The Need for Women's Advancement
The temptation when faced with the hypocrisy and extremism of radical feminism, is simply to dismiss feminism out of hand. However participating in a (not unjustifiable) backlash is not an answer in a world where the status of women remains unacceptable in many countries. To add to the injustices I have already described, worldwide, the overwhelming majority of rape cases are never reported to the police, largely due to inaction or hostility on the part of the authorities. In South Africa the reporting rate is thought to be as low as 3\% of cases, but even the United States, which has the highest reportage rate in the world stands at only around 16\%. In Britain, of the tiny minority of cases that are ever reported, under 10\% result in acriminal conviction. It is generally accepted that false accusations make up a small percentage of the total. This would mean that the overwhelming majority of rapists are never punished for their crimes. The figures suggest that it is particularly difficult to persuade the Crown Prosecution Service to prosecute in situations where the perpetrator is known to the victim. Within the British home, an estimated two women die every week as a result of domestic violence.
Images of women of an increasingly sexualised nature are used routinely in advertising campaigns to sell everything from cars to fruit juice, perpetuating the notion that women are mere sex objects who exist to fulfil male desires. Powerful elements within the media continue to portray prostitution as exotic, enjoyable and empowering through what Madeleine Bunting described in The Guardian as 'f ** lit' but programmes such as Billie Piper's notorious Secret Diaries of a Call Girl are only the tip of the iceberg. In its 2004 programme Can Condoms Kill? attacking Cardinal Trujillo's position on AIDS and condoms, BBC Panorama filmed a legal brothel in the United States in which the prostitutes were referred to as'professionals' and 'sex workers' being carefully looked after by a madame in a business suit. The implication was that these women had made a career choice like any other, enjoyed being prostitutes and were very much in control of the situation.
These programmes represent an insidious attempt to cover the harsh reality of an industry in which over 90\% of prostitutes want to get out, a slightly higher proportion are drug-dependent and the majority have been the victims of violent assault and rape. And these figures do not include the 120,000 women who are sold across Europe by sex traffickers every year.
When people are tempted to snigger at 'oppressed' women, it is worth remembering that women still get a raw deal, but that an ideology which claims to speak for women may be alienating and paralysing thousands of women who desire to fight against these injustices but are not prepared to bow down and worship the goddess of choice at the expense of innocent life.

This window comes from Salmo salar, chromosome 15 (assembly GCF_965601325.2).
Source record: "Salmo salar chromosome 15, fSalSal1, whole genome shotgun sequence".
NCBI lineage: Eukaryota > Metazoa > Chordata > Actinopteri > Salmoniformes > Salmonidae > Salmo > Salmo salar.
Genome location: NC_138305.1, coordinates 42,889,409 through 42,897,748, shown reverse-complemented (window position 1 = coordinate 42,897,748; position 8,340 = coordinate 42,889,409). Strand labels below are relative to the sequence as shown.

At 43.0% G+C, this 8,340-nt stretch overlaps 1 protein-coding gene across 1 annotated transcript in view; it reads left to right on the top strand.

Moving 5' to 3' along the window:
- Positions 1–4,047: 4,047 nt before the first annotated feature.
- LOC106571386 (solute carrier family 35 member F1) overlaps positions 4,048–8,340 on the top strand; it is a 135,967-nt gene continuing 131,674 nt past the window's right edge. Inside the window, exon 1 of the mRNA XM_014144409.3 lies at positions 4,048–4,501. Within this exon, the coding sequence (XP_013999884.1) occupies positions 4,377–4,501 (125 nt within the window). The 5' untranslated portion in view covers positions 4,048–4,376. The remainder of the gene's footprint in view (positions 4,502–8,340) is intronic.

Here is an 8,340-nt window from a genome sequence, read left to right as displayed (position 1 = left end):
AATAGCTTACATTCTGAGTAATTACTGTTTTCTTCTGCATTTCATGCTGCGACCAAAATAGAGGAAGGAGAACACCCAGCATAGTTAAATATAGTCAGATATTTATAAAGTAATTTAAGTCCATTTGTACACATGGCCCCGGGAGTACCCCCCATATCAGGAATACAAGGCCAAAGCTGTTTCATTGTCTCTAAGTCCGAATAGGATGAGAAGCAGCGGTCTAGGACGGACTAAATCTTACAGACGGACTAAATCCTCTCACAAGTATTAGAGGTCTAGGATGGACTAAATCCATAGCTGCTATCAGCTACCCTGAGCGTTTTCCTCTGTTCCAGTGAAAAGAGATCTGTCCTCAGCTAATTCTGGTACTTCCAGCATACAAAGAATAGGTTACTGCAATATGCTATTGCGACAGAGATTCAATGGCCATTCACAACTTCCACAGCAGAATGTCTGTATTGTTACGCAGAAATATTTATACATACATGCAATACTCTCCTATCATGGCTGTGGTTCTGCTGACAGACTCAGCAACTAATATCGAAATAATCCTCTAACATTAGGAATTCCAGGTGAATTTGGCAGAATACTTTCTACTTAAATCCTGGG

Early Feminism Revisited
What then is the answer, if radical feminism is incompatible with the Church's vision but injustices towards women continue, often with the tacit encouragement of the very people who claim to campaign in the name of women? I would propose that we need to do two things: firstly, to look at the status of women historically, particularly in the early twentieth century when the seeds of radical feminism were being sown by the likes of Marie Stopes whilst writers such as G.K. Chesterton championed the cause of marriage and family life; and secondly, go back to the vision of the first feminists and the climate that spawned the feminist movement in the first place.
Feminism did not appear out of nowhere and in an age where feminism has become associated with some of the most destructive aspects of contemporary society, particularly the breakdown of the family, it is necessary to be reminded of precisely what life was like for women at the time of Mary Wollstonecraft and later figures such as Virginia Woolf. The overwhelming majority of readers, I suspect, would agree that the status of women even as late as the nineteenth and early twentieth centuries was unacceptable. Women were denied what are now regarded as basic human rights such as the vote, unrestricted access to higher education, financial autonomy and employment. It is a scandal that women did not achieve what is effectively full emancipation until the mid-twentieth century and that womenhave for so many centuries been denied the freedoms and opportunities that their male counterparts have been granted.
Chesterton's famous witticism is much-quoted even today: "Twenty million young women rose to their feet with the cry: 'We will not be dictated to!' and promptly became stenographers." I am prepared to concede that the remark made me laugh when I first heard it but it is also very instructive of the extent to which Chesterton and his contemporaries failed to 'grasp the nettle' when it came to the status of women. His defence of marriage, motherhood and procreation, made with characteristic passion and humour, were all too necessary at a time when it was already becoming fashionable to speak of marriage and family life in terms of